After the complete conongram record has been produced, the master control rod 187 will be moved from the position shown to a new position, and the recording systems energized a second time. The first trace of the simulated trace record produced in recording system 130 is recorded as the first trace on a blank magnetic tape on the periphery of the drum 161 of recording system 160. When all of these traces have been produced, in sequence, the record now recorded on the tape 164 of the recording system 160 will be the new improved record in which P-wave and S-wave energy have been separated. And the improved P-wave or S-wave record on tape 164 is available for further processing in accordance with the apparatus of FIG. 8.
The following Patents assigned to the assignee of the present invention which contain sorting and stacking techniques, including beam steering techniques, are of interest in carrying out the method of the present invention.
______________________________________Patent Issued Inventor Title______________________________________3,597,727 12/30/68 Judson et al Method of Attenuating Multiple Seismic Signals in the Determination of Inline and Cross Dips Employing Cross-Steered Seismic Data3,806,863 4/23/74 Tilley et al Method of Collecting Seismic Data of Strata Un- derlying Bodies of Water3,638,178 1/25/72 Stephenson Method of Processing Three-Dimensional Seismic Data to Select and Plot Said Data on a Two-Dimensional Display Surface3,346,840 10/10/67 Lara Double Sonogramming for Seismic Record Improvement3,766,519 10/16/73 Stephenson Method for Processing Surface Detected Seismic Data to Plotted Representa- tions of Subsurface Direc- tional Seismic Data3,784,967 1/8/74 Graul Seismic Record Processing Method3,149,302 9/15/74 Klein et al Information Selection Programmer Employing Relative Amplitude, Abso- lute Amplitude and Time Coherence3,149,303 9/15/64 Klein et al Seismic Cross-Section Plotter______________________________________
FIG. 17 is a flow diagram illustrative of a computer-dominated process in which the functions required by the method of the present invention can be easily ascertained.
The steps of FIG. 17 include generating addresses for the P-wave and S-wave refraction data. Variables to be addressed include: refraction amplitude-vs.-time values; offset position (detector, sourcepoint, centerpoint) sourcepoint-profile number, common offset lines, common centerpoint lines, and common detector location lines, as previously noted. After P-wave and S-wave refraction events have selected and classified, the resulting data are plotted, say, as a function of offset position in the manner of FIG. 9.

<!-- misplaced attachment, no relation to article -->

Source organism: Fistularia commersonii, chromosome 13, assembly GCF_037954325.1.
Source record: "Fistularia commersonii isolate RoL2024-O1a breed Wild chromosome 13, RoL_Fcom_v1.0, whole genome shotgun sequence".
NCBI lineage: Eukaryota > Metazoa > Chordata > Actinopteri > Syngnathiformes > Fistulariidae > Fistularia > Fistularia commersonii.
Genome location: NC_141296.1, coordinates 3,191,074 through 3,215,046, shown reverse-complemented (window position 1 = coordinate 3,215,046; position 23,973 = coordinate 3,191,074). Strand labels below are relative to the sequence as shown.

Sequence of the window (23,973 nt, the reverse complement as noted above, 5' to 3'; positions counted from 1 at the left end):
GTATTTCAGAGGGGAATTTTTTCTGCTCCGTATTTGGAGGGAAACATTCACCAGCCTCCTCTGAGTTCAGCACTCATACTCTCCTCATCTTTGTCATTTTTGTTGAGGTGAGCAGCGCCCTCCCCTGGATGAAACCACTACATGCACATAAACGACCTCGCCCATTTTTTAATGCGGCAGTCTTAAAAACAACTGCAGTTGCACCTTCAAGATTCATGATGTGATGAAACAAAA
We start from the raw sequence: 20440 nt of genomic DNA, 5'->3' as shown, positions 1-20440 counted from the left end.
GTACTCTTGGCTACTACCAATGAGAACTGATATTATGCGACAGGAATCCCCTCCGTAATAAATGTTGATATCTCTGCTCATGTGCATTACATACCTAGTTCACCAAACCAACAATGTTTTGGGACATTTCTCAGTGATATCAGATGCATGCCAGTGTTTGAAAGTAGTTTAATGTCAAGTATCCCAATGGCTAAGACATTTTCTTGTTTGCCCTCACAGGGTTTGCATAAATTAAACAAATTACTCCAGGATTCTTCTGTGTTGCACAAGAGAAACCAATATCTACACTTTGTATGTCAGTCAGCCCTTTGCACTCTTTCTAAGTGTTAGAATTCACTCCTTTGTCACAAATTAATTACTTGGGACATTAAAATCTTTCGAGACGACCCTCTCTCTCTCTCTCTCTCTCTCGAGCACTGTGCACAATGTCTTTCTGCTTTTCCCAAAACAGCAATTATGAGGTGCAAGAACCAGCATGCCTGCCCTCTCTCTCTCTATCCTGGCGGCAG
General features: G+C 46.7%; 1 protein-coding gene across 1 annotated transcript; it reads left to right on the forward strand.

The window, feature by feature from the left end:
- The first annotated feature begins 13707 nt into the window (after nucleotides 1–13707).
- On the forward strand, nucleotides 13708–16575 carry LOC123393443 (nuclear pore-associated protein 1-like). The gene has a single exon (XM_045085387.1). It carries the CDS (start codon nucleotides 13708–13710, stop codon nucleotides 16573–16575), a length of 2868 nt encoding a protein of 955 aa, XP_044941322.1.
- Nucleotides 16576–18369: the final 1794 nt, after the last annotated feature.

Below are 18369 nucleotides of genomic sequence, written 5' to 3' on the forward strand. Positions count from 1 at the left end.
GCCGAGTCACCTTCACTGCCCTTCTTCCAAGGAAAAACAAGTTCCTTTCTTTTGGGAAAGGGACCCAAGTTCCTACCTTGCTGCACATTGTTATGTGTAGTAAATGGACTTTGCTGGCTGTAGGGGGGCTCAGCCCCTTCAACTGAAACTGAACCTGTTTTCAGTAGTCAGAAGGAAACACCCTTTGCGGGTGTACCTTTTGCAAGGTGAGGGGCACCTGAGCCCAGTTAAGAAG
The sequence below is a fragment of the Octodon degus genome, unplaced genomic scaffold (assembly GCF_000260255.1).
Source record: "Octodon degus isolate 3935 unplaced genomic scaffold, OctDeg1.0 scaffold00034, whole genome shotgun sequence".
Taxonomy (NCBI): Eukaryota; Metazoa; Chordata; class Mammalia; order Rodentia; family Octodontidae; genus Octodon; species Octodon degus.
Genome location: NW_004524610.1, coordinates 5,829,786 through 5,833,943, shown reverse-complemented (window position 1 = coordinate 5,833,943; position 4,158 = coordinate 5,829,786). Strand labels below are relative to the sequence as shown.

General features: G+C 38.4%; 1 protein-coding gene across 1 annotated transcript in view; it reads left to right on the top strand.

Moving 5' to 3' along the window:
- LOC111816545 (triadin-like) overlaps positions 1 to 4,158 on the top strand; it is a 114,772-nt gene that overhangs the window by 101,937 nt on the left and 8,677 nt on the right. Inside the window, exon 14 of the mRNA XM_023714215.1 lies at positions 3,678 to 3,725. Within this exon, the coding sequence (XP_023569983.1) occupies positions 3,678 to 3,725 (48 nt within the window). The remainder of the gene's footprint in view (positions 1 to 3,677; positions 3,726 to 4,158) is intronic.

After the apparent refraction time-vs.-offset data have been displayed and shape of the formation determined as previously suggested, P-wave and S-wave velocity determinations can occur.
FIG. 18 illustrates particular elements of a computing system for carrying out the steps of FIG. 17. While many computing systems are available to carry out the process of the invention, perhaps to best illustrate operations at the lowest cost per instruction, a microcomputing system 250 is didactically best and is presented in detail below. The system 250 of FIG. 18 can be implemented on hardware provided by many different manufacturers, and for this purpose, elements provided by Intel Corporation, Santa Clara, Calif., may be preferred.
Such a system 250 can include a CPU 251 controlled by a control unit 252. Two memory units 253 and 254 connect to the CPU 251 through BUS 255. Program memory unit 253 stores instructions for directing the activities of the CPU 251 while data memory unit 254 contains data (as data words) related to the seismic data provided by the field acquisition system. Since the seismic traces contain large amounts of bit data, an auxiliary memory unit 255 can be provided. The CPU 251 can rapidly access data stored through addressing the particular input port, say, at 256 in the Figure. Additional input ports can also be provided to receive additional information as required from usual external equipment well known in the art, e.g., floppy disks, paper-tape readers, etc., including such equipment interfaced through input interface port 257 tied to a keyboard unit 258 for such devices. Using clock inputs, control circuitry 252 maintains the proper sequence of events required for any processing task. After an instruction is fetched and decoded, the control circuitry issues the appropriate signals (to units both internal and external) for initiating the proper processing action. Often the control circuitry will be capable of responding to external signals, such as an interrupt or wait request. An interrupt request will cause the control circuitry 252 to temporarily interrupt main program execution, jump to a special routine to service the interrupting device, then automatically return to the main program. A wait request is often issued by memory units 253 or 254 or an I/O element that operates slower than the CPU.